For a long time, Chopard was predominantly seen as a jewelry house and not thought of as a serious horological manufacture. This perception has solid reasons, including some questionable watch designs in the past which certainly have presented some challenges for the brand. However, after you've finished reading this, you'll come to understand why the Chopard L.U.C. 16/1860 defies these preconceptions and holds a highly esteemed position among enthusiasts and connoisseurs alike.
To begin, the example you see here today is a slightly later variant derived from the L.U.C. 1860 – this is the 16/1863 ‘Quattro’. However, before we get into it, I believe it is important for us to grasp some historical context about the L.U.C. 16/1860.
The 1990s marked a period of recovery, as companies remained cautious following the devastating impact of the quartz crisis in the 1980s. Consequently, most watch brands adopted a conservative approach during this era. They relied on movements that had been in use for decades, often sourced from suppliers like Valjoux, Lemania, and ETA. With only a few exceptions, this was simply not a time for bold experimentation. Relative to this, Chopard was striving to establish itself as a reputable watchmaking brand, embarking on this journey in 1993 with the collaboration of renowned independent watchmaker Michel Parmigiani. This partnership demonstrated their commitment to this endeavour. Notably, it wasn't until 1996 that they deemed themselves ready to introduce their prestigious watchmaking line, known as the manufacture L.U.C.
Coming back to the L.U.C 16/1863 ‘Quattro’ offered here today, this reference marks the next chapter in Chopard’s pursuit of haute horlogerie. Building on the legacy of its predecessor, the inaugural 16/1860, the 16/1863 introduces a host of technical enhancements and aesthetic refinements. This example here boasts a marginally larger 38mm case crafted from exquisite 18-carat yellow gold, which showcases a distinguished stepped bezel design and ergonomically shaped lugs, delicately sloping down to meet the strap. The tri-tone dial is a symphony of details, featuring a power reserve indicator at 12 o'clock, a date indicator cum small seconds at 6 o'clock, applied hour markers, and a set of exquisite faceted dauphine-style hands – all in resplendent yellow gold. The dial's pièce de résistance is the beautiful rose lathe guilloché emanating from the center. For those who are familiar, the dial on this 16/1863 also bears a visual resemblance to a certain world-renowned Philippe Dufour Simplicity. This is because the dial was produced by Metalem, the same Swiss dial manufacturer Dufour used.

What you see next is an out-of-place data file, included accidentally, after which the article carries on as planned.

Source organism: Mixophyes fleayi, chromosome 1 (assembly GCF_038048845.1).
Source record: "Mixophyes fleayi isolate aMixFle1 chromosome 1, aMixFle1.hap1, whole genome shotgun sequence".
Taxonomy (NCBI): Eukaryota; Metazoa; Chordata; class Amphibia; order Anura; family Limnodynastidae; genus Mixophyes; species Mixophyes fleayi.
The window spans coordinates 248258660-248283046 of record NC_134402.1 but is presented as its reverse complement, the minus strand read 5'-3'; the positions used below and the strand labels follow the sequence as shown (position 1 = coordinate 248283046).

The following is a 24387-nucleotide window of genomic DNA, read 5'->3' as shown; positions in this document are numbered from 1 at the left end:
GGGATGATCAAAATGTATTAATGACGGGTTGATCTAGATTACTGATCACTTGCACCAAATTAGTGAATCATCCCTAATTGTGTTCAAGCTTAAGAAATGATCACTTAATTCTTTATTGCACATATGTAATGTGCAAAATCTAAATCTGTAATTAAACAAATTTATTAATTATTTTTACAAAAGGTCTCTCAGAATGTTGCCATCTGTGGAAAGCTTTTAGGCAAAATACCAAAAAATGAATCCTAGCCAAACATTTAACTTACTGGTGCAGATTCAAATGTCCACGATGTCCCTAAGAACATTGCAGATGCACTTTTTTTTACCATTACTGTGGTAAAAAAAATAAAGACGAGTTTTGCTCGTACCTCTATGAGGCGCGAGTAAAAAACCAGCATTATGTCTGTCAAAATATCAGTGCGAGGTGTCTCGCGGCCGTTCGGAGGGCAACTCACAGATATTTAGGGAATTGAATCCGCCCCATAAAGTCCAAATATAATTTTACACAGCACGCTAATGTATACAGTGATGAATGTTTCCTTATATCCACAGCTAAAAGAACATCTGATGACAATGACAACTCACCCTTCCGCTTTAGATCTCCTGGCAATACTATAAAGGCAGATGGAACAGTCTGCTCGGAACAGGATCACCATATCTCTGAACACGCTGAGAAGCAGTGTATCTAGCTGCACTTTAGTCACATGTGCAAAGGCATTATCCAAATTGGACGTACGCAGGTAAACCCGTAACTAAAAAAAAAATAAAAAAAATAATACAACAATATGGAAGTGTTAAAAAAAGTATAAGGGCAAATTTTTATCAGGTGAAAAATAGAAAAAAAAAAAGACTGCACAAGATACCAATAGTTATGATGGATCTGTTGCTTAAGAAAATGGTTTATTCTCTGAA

Turn the 16/1863 over on its back and you will be greeted with Chopard’s manual-winding Cal. 1.98, also known as the ‘Quattro’, which refers to its distinctive twin-stacked barrels. This remarkable movement bestows the watch with an impressive 8-day power reserve—some sources even hinted that its actual power reserve extends closer to 9 days. A departure from the Cal. 1.96 found inside the 16/1860, the Cal. 1.98 upholds an equal standard of craftsmanship and finishing which becomes evident when the movement is observed from specific angles through its glorious exhibition caseback, revealing deep Côtes de Genève engraving, elegantly black-polished screw heads with chamfering, a meticulously polished and bevelled swan neck regulator, mirror-like anglage along the edges of the oversized bridges, and subtle glimpses of engine-turned perlage beneath the baseplate. As a bonus, this 16/1863 is not only Contrôle Officiel Suisse des Chronomètres (COSC) certified but also bears the prestigious Poinçon de Genève (Geneva Seal).
The 16/1863 was initially said to be produced in a limited run of 1860 pieces across various variants in gold, mirroring the quantity of the original 16/1860. However, scholarly sources seem to suggest that Chopard likely manufactured fewer than half of that intended number. Nevertheless, as an overall package, the subtle yet striking allure of the 16/1863 is seriously unparalleled; it is THAT good. In a saturated industry where excellence is paramount, I’d go as far as to say that the over-engineered 16/1863 makes a compelling case for itself and stands shoulder-to-shoulder with some of the most esteemed watch manufactures.
Considering the brand's rapid ascent from obscurity to excellence in the haute horlogerie space during the '90s, I tip my hat off to Chopard for making arguably one of the most underrated dress watches of all time.